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Posted on Techdirt - 10 March 2014 @ 11:13am
Anonymous commenters are often held up as examples of the worst aspects of the internet. It's an enabler of abhorrent behavior, as the lack of identification allows people to make statements without suffering consequences. Of course, this isn't the only "benefit" of anonymity, but it's the one that gets the most press, so to speak.
A new website has just been ordered to turn over information on an anonymous commenter who's currently the target of a defamation lawsuit.
A Philadelphia judge has ordered the owners of Philly.com - who also own The Inquirer and the Philadelphia Daily News - to disclose the identity of a person who posted a comment online.
The ruling came in a defamation suit filed by John J. Dougherty, the powerful head of Local 98 of the International Brotherhood of Electrical Workers.
In October 2012, Dougherty sued over a comment posted two months earlier on a Daily News blog that described a public feud involving Dougherty. The comment identified Dougherty by his well-known nickname, "Johnny Doc," and called him "the pedophile."
Dougherty sued the anonymous poster, and his lawyers subpoenaed Philadelphia Media Network, Philly.com's parent company, to supply the person's identity.
Philly.com apparently has more than just an IP address on hand. (Or just did a minimum amount of research -- more on that below.) The report notes that Philly.com contacted the anonymous poster to make sure "he or she got notice of the lawsuit and hired a lawyer." The anonymous poster (screen name: "fbpdplt") has, so far, maintained his/her anonymity during the legal proceedings and is being represented by Philip L. Blackman, who claims the specified comment isn't "defamation per se."
As you'll note, Philly.com made contact with the anonymous commenter, something the plaintiff should have done. A "good faith effort" by the party bringing the suit is supposedly required according to the Dendrite rules
, (which Pennsylvania courts have adopted
in modified form
) but as I detail below, it looks as if little to no effort was made by Dougherty or his legal team to track down the person behind the screen name "fbpdplt." Dougherty did at least specify which comment ("the pedophile") was actionable and presumably presented some evidence to the contrary, but it appears the court made no real attempt to balance the commenter's First Amendment rights versus the plaintiff's complaint before deciding unmasking was the only way to handle this.
Philip Blackman has pointed this out, claiming the court's actions threaten his client's free speech. Defamation isn't protected by the First Amendment, but whether the comment actually is defamatory still hasn't been decided. On the other side of the legal fence, Joe Pedraza, attorney for John Dougherty, feels this is a forgone conclusion.
In the Dougherty case, the union leader's lawyers contended that he had a defamation claim likely to succeed at trial but no way of communicating with or identifying the person being sued.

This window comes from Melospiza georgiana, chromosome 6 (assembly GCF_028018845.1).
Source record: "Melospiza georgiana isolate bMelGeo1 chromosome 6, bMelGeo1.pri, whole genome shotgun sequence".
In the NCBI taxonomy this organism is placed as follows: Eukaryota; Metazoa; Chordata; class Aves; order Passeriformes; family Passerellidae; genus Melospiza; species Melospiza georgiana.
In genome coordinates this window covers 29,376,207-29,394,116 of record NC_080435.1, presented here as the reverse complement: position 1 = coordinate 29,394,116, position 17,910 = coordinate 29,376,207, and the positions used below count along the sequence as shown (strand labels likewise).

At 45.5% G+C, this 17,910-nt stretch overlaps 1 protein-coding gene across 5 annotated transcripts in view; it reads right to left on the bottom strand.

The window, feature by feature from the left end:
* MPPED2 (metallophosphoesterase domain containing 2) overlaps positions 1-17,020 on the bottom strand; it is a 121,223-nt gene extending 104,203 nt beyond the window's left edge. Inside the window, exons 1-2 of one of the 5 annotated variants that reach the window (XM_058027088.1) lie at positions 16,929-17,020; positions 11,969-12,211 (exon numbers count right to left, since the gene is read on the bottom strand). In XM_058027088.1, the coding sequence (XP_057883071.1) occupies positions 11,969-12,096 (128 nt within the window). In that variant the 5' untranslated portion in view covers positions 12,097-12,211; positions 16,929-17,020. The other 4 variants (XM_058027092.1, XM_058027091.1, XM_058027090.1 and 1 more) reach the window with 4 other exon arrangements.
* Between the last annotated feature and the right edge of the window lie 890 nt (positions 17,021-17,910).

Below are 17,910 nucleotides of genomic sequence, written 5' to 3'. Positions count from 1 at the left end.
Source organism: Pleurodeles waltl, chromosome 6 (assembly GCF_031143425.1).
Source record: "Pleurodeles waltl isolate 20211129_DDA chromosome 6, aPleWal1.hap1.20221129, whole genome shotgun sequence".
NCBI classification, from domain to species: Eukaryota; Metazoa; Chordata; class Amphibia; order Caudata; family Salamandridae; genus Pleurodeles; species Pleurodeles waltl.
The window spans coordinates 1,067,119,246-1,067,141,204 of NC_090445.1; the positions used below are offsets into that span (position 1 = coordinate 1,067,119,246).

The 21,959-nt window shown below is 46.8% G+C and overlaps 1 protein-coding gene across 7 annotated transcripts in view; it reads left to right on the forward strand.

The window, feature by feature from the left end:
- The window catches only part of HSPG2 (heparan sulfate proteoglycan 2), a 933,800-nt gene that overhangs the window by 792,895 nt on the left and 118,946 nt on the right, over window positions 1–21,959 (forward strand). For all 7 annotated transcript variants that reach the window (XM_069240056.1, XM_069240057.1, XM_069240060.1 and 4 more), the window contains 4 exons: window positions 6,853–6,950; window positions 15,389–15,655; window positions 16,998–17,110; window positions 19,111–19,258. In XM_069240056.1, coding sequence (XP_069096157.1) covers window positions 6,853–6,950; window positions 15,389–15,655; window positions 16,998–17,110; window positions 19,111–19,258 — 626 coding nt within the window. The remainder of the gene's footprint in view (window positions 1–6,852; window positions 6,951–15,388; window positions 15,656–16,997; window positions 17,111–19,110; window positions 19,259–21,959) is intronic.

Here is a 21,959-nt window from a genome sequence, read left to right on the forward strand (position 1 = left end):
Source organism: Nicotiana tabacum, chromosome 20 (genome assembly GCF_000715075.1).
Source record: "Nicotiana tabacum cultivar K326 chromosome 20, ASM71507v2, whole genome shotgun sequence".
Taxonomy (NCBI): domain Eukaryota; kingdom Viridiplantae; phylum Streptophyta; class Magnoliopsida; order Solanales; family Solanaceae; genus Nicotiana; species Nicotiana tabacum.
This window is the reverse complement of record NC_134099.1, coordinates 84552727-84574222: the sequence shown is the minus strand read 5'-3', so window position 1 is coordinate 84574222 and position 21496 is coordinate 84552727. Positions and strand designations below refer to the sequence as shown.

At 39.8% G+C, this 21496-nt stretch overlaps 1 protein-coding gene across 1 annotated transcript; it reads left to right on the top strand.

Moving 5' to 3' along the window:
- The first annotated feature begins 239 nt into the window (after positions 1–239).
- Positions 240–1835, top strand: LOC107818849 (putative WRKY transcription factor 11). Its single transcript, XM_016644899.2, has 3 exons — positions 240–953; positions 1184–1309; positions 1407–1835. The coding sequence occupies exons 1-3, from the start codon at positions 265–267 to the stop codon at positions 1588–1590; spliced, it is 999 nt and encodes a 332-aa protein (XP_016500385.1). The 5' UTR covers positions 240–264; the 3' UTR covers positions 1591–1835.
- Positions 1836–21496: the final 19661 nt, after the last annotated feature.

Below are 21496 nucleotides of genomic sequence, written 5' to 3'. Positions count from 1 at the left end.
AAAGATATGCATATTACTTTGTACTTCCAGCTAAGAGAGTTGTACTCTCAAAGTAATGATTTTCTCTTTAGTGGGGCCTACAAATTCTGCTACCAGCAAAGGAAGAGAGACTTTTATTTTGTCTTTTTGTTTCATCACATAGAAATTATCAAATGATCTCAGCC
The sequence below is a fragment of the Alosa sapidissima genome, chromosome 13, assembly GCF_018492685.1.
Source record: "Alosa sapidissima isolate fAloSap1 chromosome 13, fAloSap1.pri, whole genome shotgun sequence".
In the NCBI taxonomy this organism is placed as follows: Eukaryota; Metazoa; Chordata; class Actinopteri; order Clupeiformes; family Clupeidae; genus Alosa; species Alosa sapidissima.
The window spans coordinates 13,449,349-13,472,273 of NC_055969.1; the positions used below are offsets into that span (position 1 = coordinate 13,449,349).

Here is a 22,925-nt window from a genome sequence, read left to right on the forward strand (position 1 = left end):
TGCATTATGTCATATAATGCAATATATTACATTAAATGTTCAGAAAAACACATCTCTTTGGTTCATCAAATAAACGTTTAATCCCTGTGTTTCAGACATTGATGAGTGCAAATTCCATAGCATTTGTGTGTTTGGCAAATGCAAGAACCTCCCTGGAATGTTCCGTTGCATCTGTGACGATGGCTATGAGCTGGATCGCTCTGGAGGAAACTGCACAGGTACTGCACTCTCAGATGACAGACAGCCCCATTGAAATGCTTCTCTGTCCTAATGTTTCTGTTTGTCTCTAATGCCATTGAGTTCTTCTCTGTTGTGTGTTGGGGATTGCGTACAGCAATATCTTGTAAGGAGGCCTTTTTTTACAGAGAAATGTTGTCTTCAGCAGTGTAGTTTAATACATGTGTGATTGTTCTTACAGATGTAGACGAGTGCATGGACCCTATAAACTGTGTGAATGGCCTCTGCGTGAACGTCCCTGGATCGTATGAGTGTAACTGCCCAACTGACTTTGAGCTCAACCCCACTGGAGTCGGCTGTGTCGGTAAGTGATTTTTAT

Right or wrong, Philly.com did at least put up a fight. It turned down Dougherty's subpoena, stating it would only reveal the commenter's information with a court order. The order itself is fairly expansive, not only asking for identifying info, but also for all comments posted by "fbpdplt" from August 2012 thru January 2014. (Apparently, only one comment is currently
being referred to as defamatory.)
But you have to wonder why any of this is necessary. Did anyone on Dougherty's legal team even bother searching around for the person behind the "nonsense" screen name
The screen name isn't just a nonsensical jumble of letters. The keys are too far apart to make it a simple "mash keyboard; get screen name" effort. Searching those characters brings up this profile over at conservative website The Blaze
As you can see, fbpdplt's profile uses a fireman's hat, something the screen name hints at. fbpdplt also left this comment reviewing the Philadelphia Fire Department, which seems to indicate he's an insider [the comment is only visible in the text-only archive]:
under a lot of strain
They have been doing more with less for years. Lip service from politicians and no support from IAFF or the so called union brotherhood…
The same screen name shows up at Sailnet.com
, a sailing community forum, which contains a profile listing fbpdplt's real name and address. Searching for that
name brings up this profile at Boat Talent
, which contains this useful bit of biographical information:
Former Phila Fireboat Pilot
This would appear to be the post
where fbpdplt called John Dougherty a "pedophile." (The date on it is August 10,2012, matching up with Philly.com's narrative -- contacted in October 2012 about a post from "two months earlier".) There are currently no comments on the post. But there was at one time. Searching "fbpdplt johnny doc
" brings up this post on the first page, meaning that at some point, the comment was there to be cataloged by Google. The Wayback Machine is no help
, suggesting Philly.com has had it removed from there as well. Adjacent posts
from the same month are archived
, meaning there's no sitewide block on the Internet Archive's crawler.
Using site specific searches for "fbpdplt" only brings up a short list of comments